The debate between online and printed matter is a relatively new one in theatre criticism, sometimes productive, as in the recent blogging panel at PRELUDE 06, sometimes a little bit devastating—when the New York Times launched the paid-access only Times Select and I could no longer chortle at Frank Rich's [and Maureen Dowd’s] editorial antics virtually over my morning espresso, I almost cried. But the sheer presence of technology [though “presence” might be an odd choice of word here] in art, and the spatiotemporal intertaction enabled by virtual communication in performance projects such as Steve Dixon, Mathial Fuchs, Paul Sermon, and Andrea Zapp of the The Chameleons Group’s Unheimlichn (Interactive Multi-Media Installation); Andy Lavendar and Douglas O’Connell’s Once I Was Dead; and Lucy H G, Miranda Peake, and Matt Solomon’s Avatar X: interactive performance feast [the latter two part of the 1st International Conference on Digital Live Art], is becoming old hat—though a very stylish old hat, think your Great Aunt Edna’s feathered variety. However, the MacArthur Foundation’s $240,000 grant to Edward Castronova for his online game, "Arden: The World of Shakespeare," switches things up a bit in the theatre world.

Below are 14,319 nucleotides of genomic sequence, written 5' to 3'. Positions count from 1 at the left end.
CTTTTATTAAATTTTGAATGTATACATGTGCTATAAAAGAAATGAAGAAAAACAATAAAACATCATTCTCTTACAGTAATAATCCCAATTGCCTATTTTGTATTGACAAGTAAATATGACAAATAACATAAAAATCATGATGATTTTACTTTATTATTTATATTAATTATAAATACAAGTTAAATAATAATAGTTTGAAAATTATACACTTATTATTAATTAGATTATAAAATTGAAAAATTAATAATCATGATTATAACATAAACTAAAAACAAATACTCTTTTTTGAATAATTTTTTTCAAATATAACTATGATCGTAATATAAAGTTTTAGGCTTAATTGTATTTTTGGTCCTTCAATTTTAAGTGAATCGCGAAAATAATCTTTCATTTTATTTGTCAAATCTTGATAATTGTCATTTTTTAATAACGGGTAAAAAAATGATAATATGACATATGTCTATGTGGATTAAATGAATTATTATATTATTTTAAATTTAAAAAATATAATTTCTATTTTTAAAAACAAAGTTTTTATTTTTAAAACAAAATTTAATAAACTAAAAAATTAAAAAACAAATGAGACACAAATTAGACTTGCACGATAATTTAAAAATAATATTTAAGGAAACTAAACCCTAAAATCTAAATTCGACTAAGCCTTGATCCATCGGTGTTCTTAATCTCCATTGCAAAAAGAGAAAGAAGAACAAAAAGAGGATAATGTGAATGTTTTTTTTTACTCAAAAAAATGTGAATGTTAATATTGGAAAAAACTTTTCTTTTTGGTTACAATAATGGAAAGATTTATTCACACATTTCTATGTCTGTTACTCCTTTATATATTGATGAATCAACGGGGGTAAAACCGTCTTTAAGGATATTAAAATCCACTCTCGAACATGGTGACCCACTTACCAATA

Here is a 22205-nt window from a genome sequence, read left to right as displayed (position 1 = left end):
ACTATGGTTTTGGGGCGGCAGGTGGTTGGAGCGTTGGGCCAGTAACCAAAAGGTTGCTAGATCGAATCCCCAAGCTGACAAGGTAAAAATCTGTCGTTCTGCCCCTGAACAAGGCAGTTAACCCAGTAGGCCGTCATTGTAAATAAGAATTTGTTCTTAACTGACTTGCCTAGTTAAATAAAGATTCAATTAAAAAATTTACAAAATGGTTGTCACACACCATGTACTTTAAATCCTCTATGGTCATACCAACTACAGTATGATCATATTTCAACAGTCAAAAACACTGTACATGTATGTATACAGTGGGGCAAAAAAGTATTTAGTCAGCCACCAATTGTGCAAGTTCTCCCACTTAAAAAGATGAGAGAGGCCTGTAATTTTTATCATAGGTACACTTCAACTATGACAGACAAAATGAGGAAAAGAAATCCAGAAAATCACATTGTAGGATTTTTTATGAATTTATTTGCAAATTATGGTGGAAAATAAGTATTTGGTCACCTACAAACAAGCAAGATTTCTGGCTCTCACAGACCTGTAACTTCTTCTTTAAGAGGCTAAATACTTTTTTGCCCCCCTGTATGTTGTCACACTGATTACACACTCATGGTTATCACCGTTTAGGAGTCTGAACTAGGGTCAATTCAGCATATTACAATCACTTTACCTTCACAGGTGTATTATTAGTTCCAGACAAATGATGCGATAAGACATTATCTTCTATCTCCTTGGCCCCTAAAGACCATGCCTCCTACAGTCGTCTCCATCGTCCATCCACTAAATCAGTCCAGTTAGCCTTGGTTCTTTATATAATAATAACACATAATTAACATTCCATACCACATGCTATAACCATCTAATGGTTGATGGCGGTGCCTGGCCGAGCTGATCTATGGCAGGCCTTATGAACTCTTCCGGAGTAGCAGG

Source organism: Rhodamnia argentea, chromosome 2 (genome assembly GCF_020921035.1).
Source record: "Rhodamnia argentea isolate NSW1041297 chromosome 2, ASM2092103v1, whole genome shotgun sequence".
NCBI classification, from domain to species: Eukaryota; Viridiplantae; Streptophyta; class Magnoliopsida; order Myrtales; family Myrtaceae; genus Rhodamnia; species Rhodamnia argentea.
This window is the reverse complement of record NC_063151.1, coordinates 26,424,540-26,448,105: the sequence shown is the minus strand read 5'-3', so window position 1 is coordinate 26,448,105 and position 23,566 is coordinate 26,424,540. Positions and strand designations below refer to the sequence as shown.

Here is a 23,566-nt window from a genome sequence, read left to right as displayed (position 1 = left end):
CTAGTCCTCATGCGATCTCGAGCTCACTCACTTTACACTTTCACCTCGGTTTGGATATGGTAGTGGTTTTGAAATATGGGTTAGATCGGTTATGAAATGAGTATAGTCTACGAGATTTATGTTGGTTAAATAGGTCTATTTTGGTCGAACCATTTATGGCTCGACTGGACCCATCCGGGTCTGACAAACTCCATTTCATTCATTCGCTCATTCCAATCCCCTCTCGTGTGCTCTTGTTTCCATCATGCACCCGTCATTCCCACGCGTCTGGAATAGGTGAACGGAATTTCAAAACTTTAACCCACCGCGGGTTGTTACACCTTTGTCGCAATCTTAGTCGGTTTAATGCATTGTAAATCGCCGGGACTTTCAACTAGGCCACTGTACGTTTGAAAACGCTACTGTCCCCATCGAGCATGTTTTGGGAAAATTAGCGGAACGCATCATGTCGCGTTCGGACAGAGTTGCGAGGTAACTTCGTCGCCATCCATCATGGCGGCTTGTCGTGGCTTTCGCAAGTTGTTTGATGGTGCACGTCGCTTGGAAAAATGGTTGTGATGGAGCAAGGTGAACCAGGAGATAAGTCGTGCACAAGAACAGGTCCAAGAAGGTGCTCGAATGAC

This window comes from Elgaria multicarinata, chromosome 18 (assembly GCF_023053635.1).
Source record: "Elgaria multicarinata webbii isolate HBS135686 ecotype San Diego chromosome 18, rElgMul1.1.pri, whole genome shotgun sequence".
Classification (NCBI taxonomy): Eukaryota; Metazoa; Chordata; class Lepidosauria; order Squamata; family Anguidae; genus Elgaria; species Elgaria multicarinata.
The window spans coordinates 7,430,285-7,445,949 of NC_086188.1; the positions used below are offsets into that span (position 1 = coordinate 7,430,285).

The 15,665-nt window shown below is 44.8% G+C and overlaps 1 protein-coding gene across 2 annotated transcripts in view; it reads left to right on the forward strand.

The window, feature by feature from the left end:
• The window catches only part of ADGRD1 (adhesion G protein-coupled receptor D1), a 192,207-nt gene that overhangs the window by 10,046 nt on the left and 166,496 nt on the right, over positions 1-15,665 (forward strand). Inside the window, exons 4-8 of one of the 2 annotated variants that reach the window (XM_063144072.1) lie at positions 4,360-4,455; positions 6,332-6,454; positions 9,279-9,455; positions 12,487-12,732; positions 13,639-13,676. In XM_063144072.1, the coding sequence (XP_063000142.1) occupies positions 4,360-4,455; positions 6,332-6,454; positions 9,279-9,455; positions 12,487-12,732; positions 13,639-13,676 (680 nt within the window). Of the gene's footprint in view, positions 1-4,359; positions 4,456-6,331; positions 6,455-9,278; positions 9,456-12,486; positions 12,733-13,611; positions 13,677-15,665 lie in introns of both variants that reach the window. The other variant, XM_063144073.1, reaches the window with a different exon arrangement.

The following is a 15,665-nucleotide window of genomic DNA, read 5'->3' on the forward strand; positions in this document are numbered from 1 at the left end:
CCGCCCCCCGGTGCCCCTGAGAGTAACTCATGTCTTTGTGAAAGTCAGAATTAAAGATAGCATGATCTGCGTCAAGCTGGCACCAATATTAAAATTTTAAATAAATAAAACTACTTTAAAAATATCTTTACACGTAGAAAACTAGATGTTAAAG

An interactive video game based on Shakespearean lore, “Arden” is, as Castronova describes in an interview on CNet News:
a persistent environment that allows students and professors to learn about virtual-world technology. We'd like to teach our players something valuable, so that's why Shakespeare is our main source of lore. You'll find a lot of things in Shakespeare that are really fun, like ghosts and witches and battles and a lot of the same kind of things that you find in these contemporary video games.
Going one step further than the Onimusha video game series, in which characters are named after those in Hamlet, including a hound dog named Gertrude, “Arden” is going to be a bit like a futurohistoric [yes, I made up that word] Sims; there will be an old-world currency within the game, though initially dependent on a “crafting economy: resources and harvesting and things like that,” and Shakespearean texts will become game currencies themselves—the notion of class becoming dependent, it would seem, more on skills than tangible economics:
The most unique class for us are bards, who are actually kind of the wizard class, because Shakespeare is known as the Bard. We're going to make some texts of Shakespeare available as the most treasured items. So that incents people to collect bits of Shakespeare. You might get an ordinary broad sword, but if you collect the "To be or not to be" speech and then take it to a lore master or to a skilled bard, he can then apply the magic to your broad sword or utilize the magic in a battle situation to give you this massive (advantage).
So there will be this intensive competition to get the best speeches of Shakespeare in your playbook. You've got to know your Shakespeare, but if you do collect these texts you can just playfully kick butt the way wizards do.
Suddenly the fundamental quandary “To be or not to be” is a bit more complicated—what is “being” at all in the virtual sense?—but at least this may be a slightly less embarrassing pastime to admit to than, say, playing Dungeons and Dragons in junior high. And, frankly, I can barely keep my tights on to find out just what is the way wizards kick butt.